Nigerian David Emare, who was the oldest verified African living in Manchester, UK, is dead.
Surrounded by family members, Pa David, as he was affectionately called, died in a Manchester hospital on Wednesday, 8th June.
He would have been 102 years old August this year.
One of his daughters, Helen, summed up what many others had already said of him:
"He was a man of great principle and determination."
Curtis Mclardie, his youngest grandson, said: "Grand daddy was a man with a huge heart, always willing to help and assist. Our family, our community, far and wide, has lost and the after life has gained a humble giant."
Mr Emare was born in the Nigerian village of Igbanke, Edo State, in 1914, shortly after the outbreak of the First World War. He was his parent's oldest child and brother to Okoroba, Ogboi, Onyejumonu and Emeye.
His parents both died when he was young and after learning a trade as a blacksmith he bought and sold prayer mats to make ends meet, travelling to Ghana to do so. He later sailed to Britain in search of a new life in 1940 – the year after the Second World War broke out.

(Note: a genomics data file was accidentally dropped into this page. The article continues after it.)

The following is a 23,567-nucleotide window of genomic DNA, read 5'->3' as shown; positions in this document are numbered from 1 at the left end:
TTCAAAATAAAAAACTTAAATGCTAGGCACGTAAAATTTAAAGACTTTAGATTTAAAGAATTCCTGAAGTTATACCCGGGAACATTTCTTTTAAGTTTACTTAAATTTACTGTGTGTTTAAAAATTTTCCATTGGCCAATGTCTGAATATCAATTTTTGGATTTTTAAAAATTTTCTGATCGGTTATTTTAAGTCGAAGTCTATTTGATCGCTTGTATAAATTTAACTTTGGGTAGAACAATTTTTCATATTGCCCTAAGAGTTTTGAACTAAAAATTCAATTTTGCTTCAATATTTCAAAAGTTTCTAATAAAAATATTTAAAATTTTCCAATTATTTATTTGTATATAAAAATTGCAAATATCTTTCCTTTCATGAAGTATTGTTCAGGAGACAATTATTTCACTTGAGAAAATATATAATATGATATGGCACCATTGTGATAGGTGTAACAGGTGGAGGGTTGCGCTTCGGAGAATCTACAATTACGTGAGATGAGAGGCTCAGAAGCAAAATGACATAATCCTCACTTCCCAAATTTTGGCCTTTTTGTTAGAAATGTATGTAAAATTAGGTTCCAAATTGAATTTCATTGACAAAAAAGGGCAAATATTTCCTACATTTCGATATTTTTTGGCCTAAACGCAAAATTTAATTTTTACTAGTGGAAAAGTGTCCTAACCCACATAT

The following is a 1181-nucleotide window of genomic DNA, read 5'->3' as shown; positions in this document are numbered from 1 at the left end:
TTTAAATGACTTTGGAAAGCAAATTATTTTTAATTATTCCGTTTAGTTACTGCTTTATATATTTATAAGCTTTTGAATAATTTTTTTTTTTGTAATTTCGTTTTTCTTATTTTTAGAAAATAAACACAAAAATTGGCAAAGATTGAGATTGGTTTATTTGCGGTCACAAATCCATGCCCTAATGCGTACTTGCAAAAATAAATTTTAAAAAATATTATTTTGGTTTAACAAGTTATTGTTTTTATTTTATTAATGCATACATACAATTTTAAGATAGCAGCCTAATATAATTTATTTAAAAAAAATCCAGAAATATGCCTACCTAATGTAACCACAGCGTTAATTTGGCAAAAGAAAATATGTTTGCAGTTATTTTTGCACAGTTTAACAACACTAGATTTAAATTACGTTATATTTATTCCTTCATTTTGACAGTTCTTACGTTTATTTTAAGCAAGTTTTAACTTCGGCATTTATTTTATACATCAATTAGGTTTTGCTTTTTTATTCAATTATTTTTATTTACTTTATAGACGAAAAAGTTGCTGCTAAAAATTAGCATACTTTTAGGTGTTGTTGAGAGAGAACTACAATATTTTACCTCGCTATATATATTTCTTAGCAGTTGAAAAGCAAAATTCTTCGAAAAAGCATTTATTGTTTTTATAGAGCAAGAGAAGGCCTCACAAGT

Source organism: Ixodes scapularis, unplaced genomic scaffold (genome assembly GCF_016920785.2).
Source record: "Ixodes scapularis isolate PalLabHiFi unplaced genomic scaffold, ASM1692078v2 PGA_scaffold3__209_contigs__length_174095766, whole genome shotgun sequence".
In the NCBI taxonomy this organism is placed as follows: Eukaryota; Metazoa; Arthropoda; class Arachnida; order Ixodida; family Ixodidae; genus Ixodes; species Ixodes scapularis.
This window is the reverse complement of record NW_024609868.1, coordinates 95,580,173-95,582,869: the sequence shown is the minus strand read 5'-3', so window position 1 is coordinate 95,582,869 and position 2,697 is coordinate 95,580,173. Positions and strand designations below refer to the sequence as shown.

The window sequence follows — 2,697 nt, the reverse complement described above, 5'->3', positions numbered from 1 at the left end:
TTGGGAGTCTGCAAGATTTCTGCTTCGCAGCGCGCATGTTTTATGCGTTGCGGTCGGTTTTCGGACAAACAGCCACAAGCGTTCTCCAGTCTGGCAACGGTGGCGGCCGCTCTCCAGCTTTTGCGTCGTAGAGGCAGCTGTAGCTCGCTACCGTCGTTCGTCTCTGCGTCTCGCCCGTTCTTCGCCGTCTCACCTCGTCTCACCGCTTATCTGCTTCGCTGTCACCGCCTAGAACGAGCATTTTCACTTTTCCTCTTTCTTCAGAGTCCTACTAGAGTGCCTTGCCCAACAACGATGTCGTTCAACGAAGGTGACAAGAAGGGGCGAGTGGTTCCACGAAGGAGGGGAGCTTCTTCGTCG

Despite his lack of a formal education, he found a job at Bradford Gasworks and later worked for salvage company Goldberg in Oxford Road, where he worked for 55 years until his retirement – travelling the length and breadth of the UK during that time. He never learned to read or write, but was fluent in at least eight different languages.
"I never went to school a day in my life," he once said.
Mr Emare met his partner Alma Howard through mutual friends in 1958 and went on to have four children with her: Helen, 55; Godwin, 52; Christopher, 50; and Paula, 49; as well as raising her eldest, Carol, as his own. The couple were together for 18 years before separating, but remained good friends.
He had several grandchildren, great-grandchildren and great-great-grandchildren – both in the UK and Nigeria. A book about his life, entitled The Long Journey of Pa David Emare, was later written by Emmanuel Nwene-Osuh,a community leader in Manchester.
As one of the pioneers in the formation of the Nigerian Association in Manchester, he helped many Nigerian's who required assistance upon their arrival to the city. He considered himself a father figure to them all, often providing them with accommodation in his own home, until they could live independently.
He also told funny stories of his adventures and the people that he had met. There were always words of wisdom to the younger generation. Each of his children and grandchildren were each taken on a pilgrimage back to Nigeria, so that they would know where he was from and know their heritage.
According to UK's The Voice Newspaper, Pa David Emare was laid to rest on June 24, at Monton Street Church in Moss Side, Manchester at 11.30am.